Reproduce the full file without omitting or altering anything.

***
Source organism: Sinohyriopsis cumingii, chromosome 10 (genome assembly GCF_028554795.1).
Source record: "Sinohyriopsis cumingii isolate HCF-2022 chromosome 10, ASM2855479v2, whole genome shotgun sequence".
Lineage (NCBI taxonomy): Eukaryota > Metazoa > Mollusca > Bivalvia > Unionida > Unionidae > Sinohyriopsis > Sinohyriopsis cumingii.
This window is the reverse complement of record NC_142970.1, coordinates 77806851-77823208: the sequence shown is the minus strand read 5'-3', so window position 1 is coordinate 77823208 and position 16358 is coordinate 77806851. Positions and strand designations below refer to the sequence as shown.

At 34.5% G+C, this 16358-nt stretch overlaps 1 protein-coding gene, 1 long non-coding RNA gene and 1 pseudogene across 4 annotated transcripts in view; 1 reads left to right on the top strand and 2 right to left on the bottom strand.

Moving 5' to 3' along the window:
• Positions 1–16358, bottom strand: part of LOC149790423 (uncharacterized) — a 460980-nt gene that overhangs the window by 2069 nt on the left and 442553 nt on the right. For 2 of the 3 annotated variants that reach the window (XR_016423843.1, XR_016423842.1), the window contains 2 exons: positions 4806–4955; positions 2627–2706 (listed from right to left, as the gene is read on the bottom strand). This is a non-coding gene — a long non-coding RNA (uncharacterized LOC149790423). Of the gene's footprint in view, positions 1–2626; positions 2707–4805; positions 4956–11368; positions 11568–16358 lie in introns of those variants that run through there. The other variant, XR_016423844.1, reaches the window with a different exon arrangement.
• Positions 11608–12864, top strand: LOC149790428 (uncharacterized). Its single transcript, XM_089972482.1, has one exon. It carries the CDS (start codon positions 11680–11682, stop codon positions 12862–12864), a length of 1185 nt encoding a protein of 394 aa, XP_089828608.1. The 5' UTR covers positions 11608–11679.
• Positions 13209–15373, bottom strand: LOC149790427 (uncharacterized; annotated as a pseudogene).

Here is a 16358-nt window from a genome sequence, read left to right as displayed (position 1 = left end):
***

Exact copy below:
Source organism: Sinohyriopsis cumingii, chromosome 10 (genome assembly GCF_028554795.1).
Source record: "Sinohyriopsis cumingii isolate HCF-2022 chromosome 10, ASM2855479v2, whole genome shotgun sequence".
Lineage (NCBI taxonomy): Eukaryota > Metazoa > Mollusca > Bivalvia > Unionida > Unionidae > Sinohyriopsis > Sinohyriopsis cumingii.
This window is the reverse complement of record NC_142970.1, coordinates 77806851-77823208: the sequence shown is the minus strand read 5'-3', so window position 1 is coordinate 77823208 and position 16358 is coordinate 77806851. Positions and strand designations below refer to the sequence as shown.

At 34.5% G+C, this 16358-nt stretch overlaps 1 protein-coding gene, 1 long non-coding RNA gene and 1 pseudogene across 4 annotated transcripts in view; 1 reads left to right on the top strand and 2 right to left on the bottom strand.

Moving 5' to 3' along the window:
• Positions 1–16358, bottom strand: part of LOC149790423 (uncharacterized) — a 460980-nt gene that overhangs the window by 2069 nt on the left and 442553 nt on the right. For 2 of the 3 annotated variants that reach the window (XR_016423843.1, XR_016423842.1), the window contains 2 exons: positions 4806–4955; positions 2627–2706 (listed from right to left, as the gene is read on the bottom strand). This is a non-coding gene — a long non-coding RNA (uncharacterized LOC149790423). Of the gene's footprint in view, positions 1–2626; positions 2707–4805; positions 4956–11368; positions 11568–16358 lie in introns of those variants that run through there. The other variant, XR_016423844.1, reaches the window with a different exon arrangement.
• Positions 11608–12864, top strand: LOC149790428 (uncharacterized). Its single transcript, XM_089972482.1, has one exon. It carries the CDS (start codon positions 11680–11682, stop codon positions 12862–12864), a length of 1185 nt encoding a protein of 394 aa, XP_089828608.1. The 5' UTR covers positions 11608–11679.
• Positions 13209–15373, bottom strand: LOC149790427 (uncharacterized; annotated as a pseudogene).

Here is a 16358-nt window from a genome sequence, read left to right as displayed (position 1 = left end):